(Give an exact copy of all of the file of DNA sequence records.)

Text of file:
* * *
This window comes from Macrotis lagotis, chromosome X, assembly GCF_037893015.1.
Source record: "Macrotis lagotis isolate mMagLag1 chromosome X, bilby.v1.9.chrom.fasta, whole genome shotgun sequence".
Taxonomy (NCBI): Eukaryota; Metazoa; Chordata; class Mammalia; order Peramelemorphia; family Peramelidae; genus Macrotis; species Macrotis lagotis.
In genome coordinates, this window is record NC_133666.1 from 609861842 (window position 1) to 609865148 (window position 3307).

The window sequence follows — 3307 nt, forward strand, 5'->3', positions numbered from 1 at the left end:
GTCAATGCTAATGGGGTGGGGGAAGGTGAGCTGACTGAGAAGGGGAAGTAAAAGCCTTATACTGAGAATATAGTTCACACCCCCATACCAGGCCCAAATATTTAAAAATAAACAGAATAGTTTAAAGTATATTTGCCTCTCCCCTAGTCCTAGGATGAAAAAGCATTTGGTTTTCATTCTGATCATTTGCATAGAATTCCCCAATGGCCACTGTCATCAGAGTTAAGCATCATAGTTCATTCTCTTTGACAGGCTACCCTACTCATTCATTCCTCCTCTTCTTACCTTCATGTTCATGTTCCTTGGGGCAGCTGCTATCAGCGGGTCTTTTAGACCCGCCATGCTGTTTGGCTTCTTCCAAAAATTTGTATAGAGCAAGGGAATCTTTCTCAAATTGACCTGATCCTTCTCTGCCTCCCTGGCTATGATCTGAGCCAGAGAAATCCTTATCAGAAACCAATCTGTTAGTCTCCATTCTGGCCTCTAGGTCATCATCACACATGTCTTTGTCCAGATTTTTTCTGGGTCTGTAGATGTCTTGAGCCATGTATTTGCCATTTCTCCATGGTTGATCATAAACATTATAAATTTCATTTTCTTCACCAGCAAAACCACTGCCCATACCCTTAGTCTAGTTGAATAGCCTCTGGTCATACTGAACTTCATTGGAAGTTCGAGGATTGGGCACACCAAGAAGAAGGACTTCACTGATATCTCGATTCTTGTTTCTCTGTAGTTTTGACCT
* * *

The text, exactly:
This window comes from Macrotis lagotis, chromosome X, assembly GCF_037893015.1.
Source record: "Macrotis lagotis isolate mMagLag1 chromosome X, bilby.v1.9.chrom.fasta, whole genome shotgun sequence".
Taxonomy (NCBI): Eukaryota; Metazoa; Chordata; class Mammalia; order Peramelemorphia; family Peramelidae; genus Macrotis; species Macrotis lagotis.
In genome coordinates, this window is record NC_133666.1 from 609861842 (window position 1) to 609865148 (window position 3307).

The window sequence follows — 3307 nt, forward strand, 5'->3', positions numbered from 1 at the left end:
GTCAATGCTAATGGGGTGGGGGAAGGTGAGCTGACTGAGAAGGGGAAGTAAAAGCCTTATACTGAGAATATAGTTCACACCCCCATACCAGGCCCAAATATTTAAAAATAAACAGAATAGTTTAAAGTATATTTGCCTCTCCCCTAGTCCTAGGATGAAAAAGCATTTGGTTTTCATTCTGATCATTTGCATAGAATTCCCCAATGGCCACTGTCATCAGAGTTAAGCATCATAGTTCATTCTCTTTGACAGGCTACCCTACTCATTCATTCCTCCTCTTCTTACCTTCATGTTCATGTTCCTTGGGGCAGCTGCTATCAGCGGGTCTTTTAGACCCGCCATGCTGTTTGGCTTCTTCCAAAAATTTGTATAGAGCAAGGGAATCTTTCTCAAATTGACCTGATCCTTCTCTGCCTCCCTGGCTATGATCTGAGCCAGAGAAATCCTTATCAGAAACCAATCTGTTAGTCTCCATTCTGGCCTCTAGGTCATCATCACACATGTCTTTGTCCAGATTTTTTCTGGGTCTGTAGATGTCTTGAGCCATGTATTTGCCATTTCTCCATGGTTGATCATAAACATTATAAATTTCATTTTCTTCACCAGCAAAACCACTGCCCATACCCTTAGTCTAGTTGAATAGCCTCTGGTCATACTGAACTTCATTGGAAGTTCGAGGATTGGGCACACCAAGAAGAAGGACTTCACTGATATCTCGATTCTTGTTTCTCTGTAGTTTTGACCT